The exception that Campianus (Rat. 1) makes is frivolous: “The Jews set the Hebrew alphabet as their rule for the canonical books. Hence we must not assign too much weight to their testimony.” One must distinguish between an allusion of any sort and a fundamental proof. They compare the canonical books with the letters of the Hebrew alphabet with regard to number only, merely by way of an allusion. But they establish fundamental proof in this: that only those books that they acknowledge as canonical were written by the prophets and commended to their predecessors—no more, no fewer. This is clear from Josephus (Contra Apion., bk. 1). But if we must make this allusion a fault of the Jews, the same blame likewise will overflow to the doctors of the Christian Church. After all, they use the same allusion of the number of the Hebrew letters, as is clear from Origen (in Eusebius, Hist., bk. 6, c. 24), Hilary (preface to the Psalms), Cyprian (Exposit. symb.), Nazianzen (Carm.), and Jerome (Prolog. galeatus). In this way, Matthew establishes in his genealogy of Christ three sets of fourteen years, not as if he intended this number to be the rule for generations but to advise the memory of his readers.

Proof of the Minor Premise.

§ 74. We prove the minor premise: [i.e.Those controversial books lack the testimony of the Israelite church.“]

(1) From the testimony of Josephus:

We do not have countless books out of harmony with and contradicting each other. Rather, we have only twenty-two containing commentaries of every era. In these we rightly show confidence.” (Josephus, Contra Apion., bk. 1). Eusebius repeats this witness of Josephus (Hist. eccles., bk. 3, c. 10).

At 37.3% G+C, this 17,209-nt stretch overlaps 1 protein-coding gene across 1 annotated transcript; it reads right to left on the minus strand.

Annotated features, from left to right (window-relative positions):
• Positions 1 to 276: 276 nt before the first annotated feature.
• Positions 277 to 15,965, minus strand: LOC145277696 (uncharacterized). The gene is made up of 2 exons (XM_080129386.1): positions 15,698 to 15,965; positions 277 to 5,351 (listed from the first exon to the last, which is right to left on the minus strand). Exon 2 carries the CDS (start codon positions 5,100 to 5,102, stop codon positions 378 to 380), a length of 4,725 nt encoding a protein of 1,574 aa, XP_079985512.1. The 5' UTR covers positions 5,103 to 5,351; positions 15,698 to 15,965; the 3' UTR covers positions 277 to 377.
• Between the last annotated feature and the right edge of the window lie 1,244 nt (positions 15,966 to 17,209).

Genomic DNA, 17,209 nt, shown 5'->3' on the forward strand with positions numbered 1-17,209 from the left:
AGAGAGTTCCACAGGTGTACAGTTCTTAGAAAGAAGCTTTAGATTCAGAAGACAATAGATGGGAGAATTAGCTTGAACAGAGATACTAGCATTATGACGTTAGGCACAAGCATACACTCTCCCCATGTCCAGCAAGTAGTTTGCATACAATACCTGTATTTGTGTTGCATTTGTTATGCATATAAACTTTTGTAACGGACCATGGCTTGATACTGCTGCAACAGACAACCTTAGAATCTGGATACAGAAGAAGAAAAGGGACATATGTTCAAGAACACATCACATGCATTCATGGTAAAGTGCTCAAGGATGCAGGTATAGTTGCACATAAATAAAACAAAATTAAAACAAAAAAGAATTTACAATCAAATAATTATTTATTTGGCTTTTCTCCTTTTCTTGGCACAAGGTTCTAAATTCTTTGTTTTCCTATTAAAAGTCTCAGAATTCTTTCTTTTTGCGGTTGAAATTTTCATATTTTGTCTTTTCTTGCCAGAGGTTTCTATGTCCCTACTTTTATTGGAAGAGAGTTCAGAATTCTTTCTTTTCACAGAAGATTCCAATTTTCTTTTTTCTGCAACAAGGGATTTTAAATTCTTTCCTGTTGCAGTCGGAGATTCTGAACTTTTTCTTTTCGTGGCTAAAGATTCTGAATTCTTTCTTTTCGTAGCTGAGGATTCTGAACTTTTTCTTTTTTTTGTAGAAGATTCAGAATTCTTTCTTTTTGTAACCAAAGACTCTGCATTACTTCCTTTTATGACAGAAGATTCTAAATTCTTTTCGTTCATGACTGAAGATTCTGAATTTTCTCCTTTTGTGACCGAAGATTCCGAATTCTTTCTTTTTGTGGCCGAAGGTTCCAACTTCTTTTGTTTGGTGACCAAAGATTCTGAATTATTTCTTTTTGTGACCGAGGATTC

(2) From the confession of our opponents themselves.

Marianus Victorius, in his scholia to Epistle 116 of Jerome: “It is of no consequence that he writes that those controversial books are not in the canon because he takes this to refer to the Hebrew canon, not the canon of the Church.” Catharinus, Annot. advers. Cajetan., § De libr. Maccab.: “Jerome calls these apocryphal. I admit it. He is speaking, however, about the canon of the Hebrews.” Erasmus, on 1 Timothy 1, p. 464: “We take into our canon even those books of the Jews that they do not want to take into theirs. Christians are more kindly disposed to the books of the Jews than the Jews are to their own. Yet the Jews love their own books so much that no nation shows a more irrational affection.” Bellarmine, De verbo Dei, bk. 1, beginning of c. 10: “All those books that the Protestants do not accept the Hebrews likewise do not admit.” Costerus, Enchirid., c. De script., § De num. lib.: “Those books are not in the canon of the Jews.” Also: “Gregory is speaking about the canon of the Hebrews to which those books were not ascribed.” Thus they themselves are forced to admit that we have as a witness for our case the Israelite church that at that time was a pillar of truth.